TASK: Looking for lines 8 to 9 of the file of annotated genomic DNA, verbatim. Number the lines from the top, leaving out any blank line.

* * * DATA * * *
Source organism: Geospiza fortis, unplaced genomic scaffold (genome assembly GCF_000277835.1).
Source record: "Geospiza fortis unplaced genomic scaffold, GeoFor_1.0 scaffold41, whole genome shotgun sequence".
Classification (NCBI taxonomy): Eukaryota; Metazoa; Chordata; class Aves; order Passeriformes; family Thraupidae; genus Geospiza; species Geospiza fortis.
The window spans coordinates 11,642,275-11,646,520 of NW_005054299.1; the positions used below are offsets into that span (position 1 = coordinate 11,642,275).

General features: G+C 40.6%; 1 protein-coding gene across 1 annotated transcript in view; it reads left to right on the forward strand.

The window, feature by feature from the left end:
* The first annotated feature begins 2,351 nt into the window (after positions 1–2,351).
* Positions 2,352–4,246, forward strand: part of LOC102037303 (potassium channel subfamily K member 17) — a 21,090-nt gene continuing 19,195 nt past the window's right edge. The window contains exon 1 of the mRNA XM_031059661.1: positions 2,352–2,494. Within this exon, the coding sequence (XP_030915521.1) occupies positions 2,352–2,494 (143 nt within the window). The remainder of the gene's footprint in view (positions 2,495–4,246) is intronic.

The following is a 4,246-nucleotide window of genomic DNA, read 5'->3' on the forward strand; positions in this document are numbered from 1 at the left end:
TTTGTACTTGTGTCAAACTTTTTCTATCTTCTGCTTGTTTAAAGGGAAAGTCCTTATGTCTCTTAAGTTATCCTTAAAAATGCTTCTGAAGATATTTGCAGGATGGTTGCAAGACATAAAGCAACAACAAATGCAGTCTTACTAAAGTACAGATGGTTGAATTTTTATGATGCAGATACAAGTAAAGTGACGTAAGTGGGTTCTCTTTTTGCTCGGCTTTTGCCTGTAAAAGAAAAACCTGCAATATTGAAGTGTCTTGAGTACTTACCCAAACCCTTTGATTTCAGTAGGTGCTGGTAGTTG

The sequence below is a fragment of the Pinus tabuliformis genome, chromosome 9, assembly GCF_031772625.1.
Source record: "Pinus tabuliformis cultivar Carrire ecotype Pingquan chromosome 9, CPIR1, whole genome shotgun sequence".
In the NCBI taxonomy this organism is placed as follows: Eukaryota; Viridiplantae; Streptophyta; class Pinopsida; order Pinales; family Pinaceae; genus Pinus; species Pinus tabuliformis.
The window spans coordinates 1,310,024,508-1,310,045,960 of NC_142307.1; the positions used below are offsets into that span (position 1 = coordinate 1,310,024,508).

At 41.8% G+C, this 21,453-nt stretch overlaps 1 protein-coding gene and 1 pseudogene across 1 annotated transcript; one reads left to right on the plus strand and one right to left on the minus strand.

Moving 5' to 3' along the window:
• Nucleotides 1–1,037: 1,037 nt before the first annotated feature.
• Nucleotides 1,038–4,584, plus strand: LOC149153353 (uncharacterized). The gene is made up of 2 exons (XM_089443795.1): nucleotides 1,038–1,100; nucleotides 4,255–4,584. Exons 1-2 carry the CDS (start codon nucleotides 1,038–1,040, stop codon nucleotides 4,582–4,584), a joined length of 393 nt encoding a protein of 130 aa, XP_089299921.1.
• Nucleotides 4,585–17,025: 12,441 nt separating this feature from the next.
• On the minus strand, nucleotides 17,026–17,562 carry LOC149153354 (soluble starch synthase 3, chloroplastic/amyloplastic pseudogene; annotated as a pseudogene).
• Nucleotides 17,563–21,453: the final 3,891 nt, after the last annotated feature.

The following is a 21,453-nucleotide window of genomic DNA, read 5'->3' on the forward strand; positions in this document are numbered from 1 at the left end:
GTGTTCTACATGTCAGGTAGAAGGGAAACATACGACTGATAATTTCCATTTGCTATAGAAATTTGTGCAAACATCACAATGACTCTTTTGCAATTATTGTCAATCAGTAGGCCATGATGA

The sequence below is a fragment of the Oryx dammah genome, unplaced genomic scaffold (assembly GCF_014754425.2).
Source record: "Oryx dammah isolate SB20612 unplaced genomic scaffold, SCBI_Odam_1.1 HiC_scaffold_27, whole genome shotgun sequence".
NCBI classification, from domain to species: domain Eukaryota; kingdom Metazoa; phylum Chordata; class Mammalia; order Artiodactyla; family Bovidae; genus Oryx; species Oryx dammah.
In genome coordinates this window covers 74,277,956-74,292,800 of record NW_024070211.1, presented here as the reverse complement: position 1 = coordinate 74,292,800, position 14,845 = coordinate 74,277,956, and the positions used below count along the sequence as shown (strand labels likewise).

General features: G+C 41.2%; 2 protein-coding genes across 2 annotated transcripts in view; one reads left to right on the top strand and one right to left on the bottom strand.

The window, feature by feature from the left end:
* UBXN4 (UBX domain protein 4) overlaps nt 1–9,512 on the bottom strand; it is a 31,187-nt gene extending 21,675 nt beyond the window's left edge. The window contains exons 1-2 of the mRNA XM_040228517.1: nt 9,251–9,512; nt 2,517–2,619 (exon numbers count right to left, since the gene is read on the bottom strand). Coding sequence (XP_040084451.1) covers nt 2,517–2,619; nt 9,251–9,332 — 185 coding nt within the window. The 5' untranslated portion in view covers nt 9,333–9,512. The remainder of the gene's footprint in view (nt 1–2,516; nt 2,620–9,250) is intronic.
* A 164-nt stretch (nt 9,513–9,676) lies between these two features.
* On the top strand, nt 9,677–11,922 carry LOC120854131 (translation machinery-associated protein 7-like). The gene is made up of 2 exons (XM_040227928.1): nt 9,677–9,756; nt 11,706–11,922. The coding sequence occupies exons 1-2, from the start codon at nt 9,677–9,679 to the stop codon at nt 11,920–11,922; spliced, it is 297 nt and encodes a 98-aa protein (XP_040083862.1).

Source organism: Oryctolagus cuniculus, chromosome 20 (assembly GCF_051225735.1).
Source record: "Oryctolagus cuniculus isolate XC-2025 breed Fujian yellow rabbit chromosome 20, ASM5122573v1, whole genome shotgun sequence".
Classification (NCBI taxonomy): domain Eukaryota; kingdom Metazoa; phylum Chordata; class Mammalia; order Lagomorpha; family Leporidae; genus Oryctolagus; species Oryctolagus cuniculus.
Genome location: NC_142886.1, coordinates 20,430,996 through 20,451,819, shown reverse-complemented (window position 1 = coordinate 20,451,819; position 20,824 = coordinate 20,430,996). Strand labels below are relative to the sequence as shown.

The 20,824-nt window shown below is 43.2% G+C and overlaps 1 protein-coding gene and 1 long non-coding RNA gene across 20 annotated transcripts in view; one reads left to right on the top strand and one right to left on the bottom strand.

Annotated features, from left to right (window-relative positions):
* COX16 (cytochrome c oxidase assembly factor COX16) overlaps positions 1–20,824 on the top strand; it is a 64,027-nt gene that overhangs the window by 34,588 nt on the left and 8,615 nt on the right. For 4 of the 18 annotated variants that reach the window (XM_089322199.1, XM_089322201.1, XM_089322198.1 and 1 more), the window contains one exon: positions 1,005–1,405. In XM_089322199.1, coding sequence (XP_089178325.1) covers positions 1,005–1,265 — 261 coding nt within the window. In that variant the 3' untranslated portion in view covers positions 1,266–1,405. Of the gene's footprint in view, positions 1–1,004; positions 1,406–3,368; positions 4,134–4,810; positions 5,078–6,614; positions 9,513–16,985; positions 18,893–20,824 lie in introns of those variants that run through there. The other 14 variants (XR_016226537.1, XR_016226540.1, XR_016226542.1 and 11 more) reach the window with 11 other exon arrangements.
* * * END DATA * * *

* Positions 2,352–4,246, forward strand: part of LOC102037303 (potassium channel subfamily K member 17) — a 21,090-nt gene continuing 19,195 nt past the window's right edge. The window contains exon 1 of the mRNA XM_031059661.1: positions 2,352–2,494. Within this exon, the coding sequence (XP_030915521.1) occupies positions 2,352–2,494 (143 nt within the window). The remainder of the gene's footprint in view (positions 2,495–4,246) is intronic.

The following is a 4,246-nucleotide window of genomic DNA, read 5'->3' on the forward strand; positions in this document are numbered from 1 at the left end: